“We won Detroit, but got trounced in the suburbs, so this ends this campaign for state rep, but it doesn’t end my commitment to creating a world where my people thrive, and where freedom doesn’t depend on your zip code or income level,” Douglas said in an email. “The end of this campaign doesn’t end my quest for strong neighborhood schools, resources for those on fixed income and for our senior citizens. It doesn’t end any of this work, because these were things we worked on together before I put my name on a ballot, and will continue through the next time my name is on a ballot. Congratulations to the other candidates, and to Mike McFall and his team for running a strong campaign.”

Little also commended McFall on his campaign.

“Congratulations to Mike McFall in winning the Democratic nomination in House District 8,” Little said via email.

Noble described his own campaign as a grassroots effort.

“I am honored to be the Republican candidate for the newly formed District 8. I said from the start of my campaign that District 8 is America’s district. We are a melting pot of all races, colors, creeds and religions. As a U.S. Navy veteran and a former deputy sheriff, I will ‘serve and protect’ all of the people in this district,” Noble said in an email. “I want to thank my wife, who is my rock, and as a schoolteacher for the past 29 years, she also serves our children. She gives me a new perspective and that keeps me on my message. I have a strong group of advisors and friends, and their suggestions are invaluable.

“Where to next? Lansing, Michigan! I am in this to win it,” Noble continued. “I am asking the people of District 8 to not look at the (D) letter behind the name of my opponent, but to look at the ideas, the direction, and the common sense that I project to actually fix the issues we all face. I am not a politician, and not looking to advance my political career. I am here to ‘serve and protect’ the integrity of this Legislature, the moral values of our citizens and our children, and logical and realistic ideas and plans to help all the people in the district and state.”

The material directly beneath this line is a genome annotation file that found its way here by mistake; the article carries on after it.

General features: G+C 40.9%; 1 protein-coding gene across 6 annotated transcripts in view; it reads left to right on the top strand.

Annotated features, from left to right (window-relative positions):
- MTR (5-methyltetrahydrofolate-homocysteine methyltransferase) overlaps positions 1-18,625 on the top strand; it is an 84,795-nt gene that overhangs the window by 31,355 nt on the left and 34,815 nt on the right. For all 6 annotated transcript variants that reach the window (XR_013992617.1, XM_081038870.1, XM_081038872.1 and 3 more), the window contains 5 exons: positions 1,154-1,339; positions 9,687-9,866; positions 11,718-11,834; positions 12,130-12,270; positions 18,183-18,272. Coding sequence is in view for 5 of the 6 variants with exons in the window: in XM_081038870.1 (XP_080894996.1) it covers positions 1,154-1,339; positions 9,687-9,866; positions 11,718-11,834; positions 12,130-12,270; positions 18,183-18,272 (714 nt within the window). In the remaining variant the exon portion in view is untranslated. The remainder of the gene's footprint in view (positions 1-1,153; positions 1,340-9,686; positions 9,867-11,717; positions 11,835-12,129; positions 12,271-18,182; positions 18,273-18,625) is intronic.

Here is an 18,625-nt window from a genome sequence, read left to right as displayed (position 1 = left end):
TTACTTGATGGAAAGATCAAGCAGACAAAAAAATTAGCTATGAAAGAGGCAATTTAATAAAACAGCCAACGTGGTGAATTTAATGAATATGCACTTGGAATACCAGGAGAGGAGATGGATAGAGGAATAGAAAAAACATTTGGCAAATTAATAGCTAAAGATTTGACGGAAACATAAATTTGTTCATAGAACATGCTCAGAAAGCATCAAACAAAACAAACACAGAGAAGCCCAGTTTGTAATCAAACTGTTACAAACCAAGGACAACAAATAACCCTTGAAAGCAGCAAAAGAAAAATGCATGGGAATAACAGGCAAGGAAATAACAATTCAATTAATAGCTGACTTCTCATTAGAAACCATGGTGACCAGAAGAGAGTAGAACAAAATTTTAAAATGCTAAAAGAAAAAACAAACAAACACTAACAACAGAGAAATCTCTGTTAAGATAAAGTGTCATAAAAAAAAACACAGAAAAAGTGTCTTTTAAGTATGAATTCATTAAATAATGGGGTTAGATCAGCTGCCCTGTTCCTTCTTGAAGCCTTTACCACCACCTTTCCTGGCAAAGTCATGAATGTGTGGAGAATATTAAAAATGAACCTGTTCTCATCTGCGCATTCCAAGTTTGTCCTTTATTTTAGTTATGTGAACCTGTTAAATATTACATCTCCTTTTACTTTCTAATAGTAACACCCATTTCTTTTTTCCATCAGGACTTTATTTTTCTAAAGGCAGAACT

Soltis did not provide comments by press time.

Previously, the candidates described themselves in profiles published by C & G Newspapers.

McFall, 48, works for the Williams Syndrome Association in membership services and as a philanthropy associate. He has lived in Hazel Park for five years. He has a bachelor’s degree in community development and public administration from Central Michigan University.

“We must de-stigmatize mental illness and make care affordable and available when people need help, in times of crisis or routine care,” McFall said previously. “I believe in a woman’s right to make her own reproductive decisions. I will stand up against all attacks on reproductive freedom.”

He also previously expressed support for small businesses, and common-sense gun control policies such as background checks and red-flag laws.

Noble, 64, is self-employed and has lived in Madison Heights for 13 years. He has a pre-law degree from Purdue University Global, and is new to politics.

“There are many areas that have importance to me,” Noble said previously, listing his top priorities as supporting law enforcement and non-taxable pensions for seniors, and less regulations for small business startups. He also wants severe penalties for those convicted of gun crimes, and a “hire veterans first” policy for businesses.